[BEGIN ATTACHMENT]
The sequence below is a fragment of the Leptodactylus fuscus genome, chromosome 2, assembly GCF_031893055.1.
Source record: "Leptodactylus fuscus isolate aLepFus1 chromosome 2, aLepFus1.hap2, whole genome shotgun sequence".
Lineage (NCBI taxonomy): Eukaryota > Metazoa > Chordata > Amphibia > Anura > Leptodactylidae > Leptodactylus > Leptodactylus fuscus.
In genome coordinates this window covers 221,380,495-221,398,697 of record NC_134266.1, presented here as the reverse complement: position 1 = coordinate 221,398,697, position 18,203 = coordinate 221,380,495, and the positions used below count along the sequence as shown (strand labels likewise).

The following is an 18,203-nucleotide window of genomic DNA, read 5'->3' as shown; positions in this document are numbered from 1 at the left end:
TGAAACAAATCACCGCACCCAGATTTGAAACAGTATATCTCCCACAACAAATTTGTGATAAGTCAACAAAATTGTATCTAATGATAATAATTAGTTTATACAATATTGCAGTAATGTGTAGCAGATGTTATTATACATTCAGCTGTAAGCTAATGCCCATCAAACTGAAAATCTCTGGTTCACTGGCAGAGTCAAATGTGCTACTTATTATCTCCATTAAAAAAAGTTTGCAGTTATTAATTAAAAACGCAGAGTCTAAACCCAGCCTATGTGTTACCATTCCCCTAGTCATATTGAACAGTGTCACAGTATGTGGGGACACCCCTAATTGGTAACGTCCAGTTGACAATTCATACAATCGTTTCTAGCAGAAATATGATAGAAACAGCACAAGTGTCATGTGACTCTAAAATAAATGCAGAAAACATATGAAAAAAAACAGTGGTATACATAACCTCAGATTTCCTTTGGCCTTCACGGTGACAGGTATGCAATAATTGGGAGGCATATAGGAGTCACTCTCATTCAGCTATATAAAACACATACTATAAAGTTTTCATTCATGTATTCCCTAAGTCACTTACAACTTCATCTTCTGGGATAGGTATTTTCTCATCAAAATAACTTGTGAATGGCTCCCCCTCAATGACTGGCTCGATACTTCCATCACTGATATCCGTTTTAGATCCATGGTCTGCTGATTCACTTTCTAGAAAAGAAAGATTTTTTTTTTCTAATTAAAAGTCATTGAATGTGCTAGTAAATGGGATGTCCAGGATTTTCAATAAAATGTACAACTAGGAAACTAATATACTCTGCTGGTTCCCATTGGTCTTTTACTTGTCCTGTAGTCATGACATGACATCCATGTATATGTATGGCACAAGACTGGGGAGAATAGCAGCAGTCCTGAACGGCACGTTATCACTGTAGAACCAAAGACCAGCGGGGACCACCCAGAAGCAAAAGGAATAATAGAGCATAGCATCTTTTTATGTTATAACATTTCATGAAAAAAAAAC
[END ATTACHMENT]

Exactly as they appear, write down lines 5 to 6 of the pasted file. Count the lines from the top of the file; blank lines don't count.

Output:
The following is an 18,203-nucleotide window of genomic DNA, read 5'->3' as shown; positions in this document are numbered from 1 at the left end:
TGAAACAAATCACCGCACCCAGATTTGAAACAGTATATCTCCCACAACAAATTTGTGATAAGTCAACAAAATTGTATCTAATGATAATAATTAGTTTATACAATATTGCAGTAATGTGTAGCAGATGTTATTATACATTCAGCTGTAAGCTAATGCCCATCAAACTGAAAATCTCTGGTTCACTGGCAGAGTCAAATGTGCTACTTATTATCTCCATTAAAAAAAGTTTGCAGTTATTAATTAAAAACGCAGAGTCTAAACCCAGCCTATGTGTTACCATTCCCCTAGTCATATTGAACAGTGTCACAGTATGTGGGGACACCCCTAATTGGTAACGTCCAGTTGACAATTCATACAATCGTTTCTAGCAGAAATATGATAGAAACAGCACAAGTGTCATGTGACTCTAAAATAAATGCAGAAAACATATGAAAAAAAACAGTGGTATACATAACCTCAGATTTCCTTTGGCCTTCACGGTGACAGGTATGCAATAATTGGGAGGCATATAGGAGTCACTCTCATTCAGCTATATAAAACACATACTATAAAGTTTTCATTCATGTATTCCCTAAGTCACTTACAACTTCATCTTCTGGGATAGGTATTTTCTCATCAAAATAACTTGTGAATGGCTCCCCCTCAATGACTGGCTCGATACTTCCATCACTGATATCCGTTTTAGATCCATGGTCTGCTGATTCACTTTCTAGAAAAGAAAGATTTTTTTTTTCTAATTAAAAGTCATTGAATGTGCTAGTAAATGGGATGTCCAGGATTTTCAATAAAATGTACAACTAGGAAACTAATATACTCTGCTGGTTCCCATTGGTCTTTTACTTGTCCTGTAGTCATGACATGACATCCATGTATATGTATGGCACAAGACTGGGGAGAATAGCAGCAGTCCTGAACGGCACGTTATCACTGTAGAACCAAAGACCAGCGGGGACCACCCAGAAGCAAAAGGAATAATAGAGCATAGCATCTTTTTATGTTATAACATTTCATGAAAAAAAAAC